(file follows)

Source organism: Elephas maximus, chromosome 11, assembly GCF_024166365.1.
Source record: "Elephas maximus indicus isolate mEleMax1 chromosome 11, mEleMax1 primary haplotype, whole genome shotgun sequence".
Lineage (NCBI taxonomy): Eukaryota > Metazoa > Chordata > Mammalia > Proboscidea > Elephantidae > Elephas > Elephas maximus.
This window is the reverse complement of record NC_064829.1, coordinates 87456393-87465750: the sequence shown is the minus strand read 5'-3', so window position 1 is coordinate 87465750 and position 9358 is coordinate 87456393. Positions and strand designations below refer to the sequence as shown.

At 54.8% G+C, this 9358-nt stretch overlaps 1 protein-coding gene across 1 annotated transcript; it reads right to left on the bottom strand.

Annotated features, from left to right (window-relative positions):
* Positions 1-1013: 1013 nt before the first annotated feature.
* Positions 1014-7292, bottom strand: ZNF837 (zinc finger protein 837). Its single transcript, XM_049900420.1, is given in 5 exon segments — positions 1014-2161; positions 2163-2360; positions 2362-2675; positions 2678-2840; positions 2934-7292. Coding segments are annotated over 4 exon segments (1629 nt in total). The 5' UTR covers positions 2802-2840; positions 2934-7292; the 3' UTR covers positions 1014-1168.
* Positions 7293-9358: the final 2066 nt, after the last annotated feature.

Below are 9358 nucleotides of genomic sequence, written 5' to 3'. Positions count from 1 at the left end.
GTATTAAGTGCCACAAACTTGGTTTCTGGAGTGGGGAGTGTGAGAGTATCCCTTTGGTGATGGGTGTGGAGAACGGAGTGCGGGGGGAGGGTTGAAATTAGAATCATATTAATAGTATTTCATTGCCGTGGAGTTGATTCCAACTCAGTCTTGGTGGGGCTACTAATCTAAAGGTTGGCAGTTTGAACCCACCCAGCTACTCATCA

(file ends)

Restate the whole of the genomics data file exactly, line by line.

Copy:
Source organism: Elephas maximus, chromosome 11, assembly GCF_024166365.1.
Source record: "Elephas maximus indicus isolate mEleMax1 chromosome 11, mEleMax1 primary haplotype, whole genome shotgun sequence".
Lineage (NCBI taxonomy): Eukaryota > Metazoa > Chordata > Mammalia > Proboscidea > Elephantidae > Elephas > Elephas maximus.
This window is the reverse complement of record NC_064829.1, coordinates 87456393-87465750: the sequence shown is the minus strand read 5'-3', so window position 1 is coordinate 87465750 and position 9358 is coordinate 87456393. Positions and strand designations below refer to the sequence as shown.

At 54.8% G+C, this 9358-nt stretch overlaps 1 protein-coding gene across 1 annotated transcript; it reads right to left on the bottom strand.

Annotated features, from left to right (window-relative positions):
* Positions 1-1013: 1013 nt before the first annotated feature.
* Positions 1014-7292, bottom strand: ZNF837 (zinc finger protein 837). Its single transcript, XM_049900420.1, is given in 5 exon segments — positions 1014-2161; positions 2163-2360; positions 2362-2675; positions 2678-2840; positions 2934-7292. Coding segments are annotated over 4 exon segments (1629 nt in total). The 5' UTR covers positions 2802-2840; positions 2934-7292; the 3' UTR covers positions 1014-1168.
* Positions 7293-9358: the final 2066 nt, after the last annotated feature.

Below are 9358 nucleotides of genomic sequence, written 5' to 3'. Positions count from 1 at the left end.
GTATTAAGTGCCACAAACTTGGTTTCTGGAGTGGGGAGTGTGAGAGTATCCCTTTGGTGATGGGTGTGGAGAACGGAGTGCGGGGGGAGGGTTGAAATTAGAATCATATTAATAGTATTTCATTGCCGTGGAGTTGATTCCAACTCAGTCTTGGTGGGGCTACTAATCTAAAGGTTGGCAGTTTGAACCCACCCAGCTACTCATCA